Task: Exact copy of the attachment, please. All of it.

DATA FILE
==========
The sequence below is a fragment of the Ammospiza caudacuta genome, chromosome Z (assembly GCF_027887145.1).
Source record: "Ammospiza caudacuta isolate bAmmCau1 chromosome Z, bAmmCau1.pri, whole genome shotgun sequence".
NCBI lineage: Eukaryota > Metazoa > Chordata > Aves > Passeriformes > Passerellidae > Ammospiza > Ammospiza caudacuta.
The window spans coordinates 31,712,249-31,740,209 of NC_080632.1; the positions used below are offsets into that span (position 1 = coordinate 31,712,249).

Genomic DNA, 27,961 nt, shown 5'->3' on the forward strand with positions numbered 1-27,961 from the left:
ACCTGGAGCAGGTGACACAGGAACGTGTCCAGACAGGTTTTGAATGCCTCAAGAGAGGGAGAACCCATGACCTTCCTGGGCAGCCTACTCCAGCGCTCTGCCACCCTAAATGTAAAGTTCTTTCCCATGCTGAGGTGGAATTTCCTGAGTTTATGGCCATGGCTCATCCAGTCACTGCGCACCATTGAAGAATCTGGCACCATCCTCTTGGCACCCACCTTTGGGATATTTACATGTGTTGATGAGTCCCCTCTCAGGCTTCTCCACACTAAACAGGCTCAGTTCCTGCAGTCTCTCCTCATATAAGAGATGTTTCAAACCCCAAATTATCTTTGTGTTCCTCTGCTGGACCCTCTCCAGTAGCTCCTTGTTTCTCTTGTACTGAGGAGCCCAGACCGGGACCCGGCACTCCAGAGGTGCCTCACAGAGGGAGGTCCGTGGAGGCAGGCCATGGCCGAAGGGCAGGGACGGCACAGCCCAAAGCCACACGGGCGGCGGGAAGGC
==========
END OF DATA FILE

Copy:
The sequence below is a fragment of the Ammospiza caudacuta genome, chromosome Z (assembly GCF_027887145.1).
Source record: "Ammospiza caudacuta isolate bAmmCau1 chromosome Z, bAmmCau1.pri, whole genome shotgun sequence".
NCBI lineage: Eukaryota > Metazoa > Chordata > Aves > Passeriformes > Passerellidae > Ammospiza > Ammospiza caudacuta.
The window spans coordinates 31,712,249-31,740,209 of NC_080632.1; the positions used below are offsets into that span (position 1 = coordinate 31,712,249).

Genomic DNA, 27,961 nt, shown 5'->3' on the forward strand with positions numbered 1-27,961 from the left:
ACCTGGAGCAGGTGACACAGGAACGTGTCCAGACAGGTTTTGAATGCCTCAAGAGAGGGAGAACCCATGACCTTCCTGGGCAGCCTACTCCAGCGCTCTGCCACCCTAAATGTAAAGTTCTTTCCCATGCTGAGGTGGAATTTCCTGAGTTTATGGCCATGGCTCATCCAGTCACTGCGCACCATTGAAGAATCTGGCACCATCCTCTTGGCACCCACCTTTGGGATATTTACATGTGTTGATGAGTCCCCTCTCAGGCTTCTCCACACTAAACAGGCTCAGTTCCTGCAGTCTCTCCTCATATAAGAGATGTTTCAAACCCCAAATTATCTTTGTGTTCCTCTGCTGGACCCTCTCCAGTAGCTCCTTGTTTCTCTTGTACTGAGGAGCCCAGACCGGGACCCGGCACTCCAGAGGTGCCTCACAGAGGGAGGTCCGTGGAGGCAGGCCATGGCCGAAGGGCAGGGACGGCACAGCCCAAAGCCACACGGGCGGCGGGAAGGC